Five years on from the global financial crisis, no one needs to be reminded about the importance of risk management.
But Jackie Benson, veteran portfolio manager of the Northern Income Equity Fund, is glad to do so anyway.“Risk is a natural part of investing, but there are strategies that could reduce it,” she said. In the case of the Northern Income Equity Fund, those strategies include a disciplined and unwavering sensitivity to valuation, avoiding large sector bets, and including a healthy dollop of convertible bonds in a mostly stock portfolio.
Yet, Benson is careful to note that despite a roughly one-third allocation to convertible securities, the Fund is not designed for investors whose sole objective is income.
“We are first and foremost an equity fund,” she said. “We don't make guarantees, but we strive to generate an equity-like return with less volatility. And over the almost nine years I've been with the Fund, I'm pleased with the results.”
According to Benson, the Fund's income stream is mostly a means to an end, a potentially stabilizing factor in skittish markets.
In keeping with the Fund's equity focus, Benson seeks to identify convertibles that display more sensitivity to movements in the underlying stock than to the direction of interest rates. That criteria could be particularly pertinent as the Federal Reserve normalizes monetary policy, which may put upward pressure on bond yields.
“The convertibles we buy display an asymmetric return profile,” she said.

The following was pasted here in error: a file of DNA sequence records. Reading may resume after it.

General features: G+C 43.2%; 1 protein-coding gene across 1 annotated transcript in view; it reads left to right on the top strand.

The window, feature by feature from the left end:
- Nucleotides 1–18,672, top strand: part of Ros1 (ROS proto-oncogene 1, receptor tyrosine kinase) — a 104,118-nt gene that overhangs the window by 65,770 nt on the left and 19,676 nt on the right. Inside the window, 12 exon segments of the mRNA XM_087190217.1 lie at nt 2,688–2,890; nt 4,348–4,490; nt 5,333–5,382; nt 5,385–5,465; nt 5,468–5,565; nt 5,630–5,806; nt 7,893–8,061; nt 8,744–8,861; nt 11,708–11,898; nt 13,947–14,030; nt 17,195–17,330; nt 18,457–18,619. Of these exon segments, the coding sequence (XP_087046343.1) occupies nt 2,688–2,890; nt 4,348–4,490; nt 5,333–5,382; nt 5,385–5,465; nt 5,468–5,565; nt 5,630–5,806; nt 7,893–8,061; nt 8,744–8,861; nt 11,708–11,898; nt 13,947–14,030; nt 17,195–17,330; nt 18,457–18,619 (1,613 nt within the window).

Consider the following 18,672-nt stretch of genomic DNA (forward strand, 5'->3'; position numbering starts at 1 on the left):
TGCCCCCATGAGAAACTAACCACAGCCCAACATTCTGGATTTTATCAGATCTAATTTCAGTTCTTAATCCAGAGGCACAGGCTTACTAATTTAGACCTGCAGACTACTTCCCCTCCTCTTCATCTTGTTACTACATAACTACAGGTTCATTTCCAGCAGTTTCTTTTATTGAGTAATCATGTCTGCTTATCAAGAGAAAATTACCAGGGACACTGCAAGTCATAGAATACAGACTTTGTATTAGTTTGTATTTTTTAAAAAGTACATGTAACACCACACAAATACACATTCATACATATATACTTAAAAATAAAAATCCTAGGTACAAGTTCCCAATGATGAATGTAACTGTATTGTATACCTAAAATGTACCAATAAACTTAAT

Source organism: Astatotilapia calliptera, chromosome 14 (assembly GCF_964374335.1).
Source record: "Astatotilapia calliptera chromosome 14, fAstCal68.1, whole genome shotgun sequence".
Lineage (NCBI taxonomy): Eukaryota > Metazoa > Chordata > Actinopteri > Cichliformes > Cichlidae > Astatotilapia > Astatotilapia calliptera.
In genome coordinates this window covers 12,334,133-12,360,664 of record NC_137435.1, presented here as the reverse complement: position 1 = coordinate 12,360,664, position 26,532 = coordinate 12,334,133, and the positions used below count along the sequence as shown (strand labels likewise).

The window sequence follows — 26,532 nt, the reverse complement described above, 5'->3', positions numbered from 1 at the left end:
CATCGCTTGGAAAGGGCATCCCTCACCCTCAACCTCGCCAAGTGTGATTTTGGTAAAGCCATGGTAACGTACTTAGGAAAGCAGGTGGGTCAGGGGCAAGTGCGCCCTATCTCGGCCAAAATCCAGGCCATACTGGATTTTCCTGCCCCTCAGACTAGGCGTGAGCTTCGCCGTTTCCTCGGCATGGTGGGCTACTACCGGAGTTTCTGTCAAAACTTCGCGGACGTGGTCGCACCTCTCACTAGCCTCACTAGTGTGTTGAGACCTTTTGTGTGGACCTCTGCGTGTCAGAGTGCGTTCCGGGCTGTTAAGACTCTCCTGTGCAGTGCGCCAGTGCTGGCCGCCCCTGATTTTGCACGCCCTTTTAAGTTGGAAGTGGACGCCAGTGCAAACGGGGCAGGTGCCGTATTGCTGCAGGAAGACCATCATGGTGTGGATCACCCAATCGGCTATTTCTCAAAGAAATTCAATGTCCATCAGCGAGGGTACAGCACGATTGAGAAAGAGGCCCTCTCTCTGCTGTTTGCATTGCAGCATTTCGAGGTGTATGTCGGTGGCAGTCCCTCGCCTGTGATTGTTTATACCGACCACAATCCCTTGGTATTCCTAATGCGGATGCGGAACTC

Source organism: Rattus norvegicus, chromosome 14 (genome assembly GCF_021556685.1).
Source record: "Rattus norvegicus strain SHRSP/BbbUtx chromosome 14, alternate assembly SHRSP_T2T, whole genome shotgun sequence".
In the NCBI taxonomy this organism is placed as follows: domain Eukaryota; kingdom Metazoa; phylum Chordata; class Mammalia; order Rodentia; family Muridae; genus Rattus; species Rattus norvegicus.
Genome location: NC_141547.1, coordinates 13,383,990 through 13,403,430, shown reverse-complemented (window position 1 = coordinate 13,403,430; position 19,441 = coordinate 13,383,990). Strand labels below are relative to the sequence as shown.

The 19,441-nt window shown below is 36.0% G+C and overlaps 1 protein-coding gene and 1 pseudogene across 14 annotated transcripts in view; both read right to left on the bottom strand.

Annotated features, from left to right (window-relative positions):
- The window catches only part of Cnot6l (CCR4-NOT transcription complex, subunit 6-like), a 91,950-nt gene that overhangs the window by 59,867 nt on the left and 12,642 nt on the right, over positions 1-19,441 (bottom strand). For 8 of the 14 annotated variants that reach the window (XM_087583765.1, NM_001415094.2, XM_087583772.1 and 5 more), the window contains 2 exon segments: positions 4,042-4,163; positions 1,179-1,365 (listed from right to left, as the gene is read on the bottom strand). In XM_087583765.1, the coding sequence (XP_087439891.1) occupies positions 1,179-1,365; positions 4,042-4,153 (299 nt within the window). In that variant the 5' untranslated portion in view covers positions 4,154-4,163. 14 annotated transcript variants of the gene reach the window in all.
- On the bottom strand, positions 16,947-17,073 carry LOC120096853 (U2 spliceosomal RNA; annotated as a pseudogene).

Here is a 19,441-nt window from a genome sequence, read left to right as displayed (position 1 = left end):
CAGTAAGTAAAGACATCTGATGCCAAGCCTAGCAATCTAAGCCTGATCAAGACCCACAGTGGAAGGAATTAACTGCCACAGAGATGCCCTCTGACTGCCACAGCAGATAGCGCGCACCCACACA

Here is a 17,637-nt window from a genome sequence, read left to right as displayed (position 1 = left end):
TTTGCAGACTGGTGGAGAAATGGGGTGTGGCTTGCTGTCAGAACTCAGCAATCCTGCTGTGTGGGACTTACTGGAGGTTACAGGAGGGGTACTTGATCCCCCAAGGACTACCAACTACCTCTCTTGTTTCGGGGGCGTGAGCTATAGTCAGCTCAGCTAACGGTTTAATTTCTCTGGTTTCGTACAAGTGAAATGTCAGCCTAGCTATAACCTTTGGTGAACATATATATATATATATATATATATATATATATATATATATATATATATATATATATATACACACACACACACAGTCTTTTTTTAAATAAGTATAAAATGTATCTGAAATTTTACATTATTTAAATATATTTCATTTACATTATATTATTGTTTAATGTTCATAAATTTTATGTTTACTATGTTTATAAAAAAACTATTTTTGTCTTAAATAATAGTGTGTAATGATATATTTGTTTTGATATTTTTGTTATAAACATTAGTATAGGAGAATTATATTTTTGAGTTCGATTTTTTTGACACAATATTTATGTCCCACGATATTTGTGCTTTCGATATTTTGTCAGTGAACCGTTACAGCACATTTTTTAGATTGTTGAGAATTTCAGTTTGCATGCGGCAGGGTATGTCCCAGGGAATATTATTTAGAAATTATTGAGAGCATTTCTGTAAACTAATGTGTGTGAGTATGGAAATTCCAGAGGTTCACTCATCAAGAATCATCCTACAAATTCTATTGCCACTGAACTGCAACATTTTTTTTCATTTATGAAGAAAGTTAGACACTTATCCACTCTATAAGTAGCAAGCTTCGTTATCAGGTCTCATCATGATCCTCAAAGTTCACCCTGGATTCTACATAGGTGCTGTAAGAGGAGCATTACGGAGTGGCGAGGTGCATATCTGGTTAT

Translated, that means that the bonds (or convertible preferred stocks) might be expected to capture more of the underlying common stock's upside than its downside.
Thinking longer term
Naturally, Benson recognizes that the Fund's intense focus on risk management might come at the expense of the Fund's overall performance results.
“We aren't trying to beat a benchmark by a wide margin over a brief period,” she said. “We're long-term investors in securities that we think give our shareholders a chance to outperform over market cycles, with less of the volatility that could cause them to shy away from the inflation protection that stocks might offer.”
Whether you're managing players on a baseball team or risk in a mutual fund, that kind of double play is easy to appreciate.
Past performance is no guarantee of future results.
Equity Risk: Equity securities (stocks) are more volatile and carry more risk than other forms of investments, including investments in high-grade fixed income securities. The net asset value per share of this Fund will fluctuate as the value of the securities in the portfolio changes.
High Yield Risk: Although a high yield fund's yield may be higher than that of fixed income funds that purchase higher-rated securities, the potentially higher yield is a function of the greater risk that a high yield fund's share price will decline.
Interest Rate Risk: Increases in prevailing interest rates will cause fixed income securities, including convertible securities, held by the Fund to decline in value.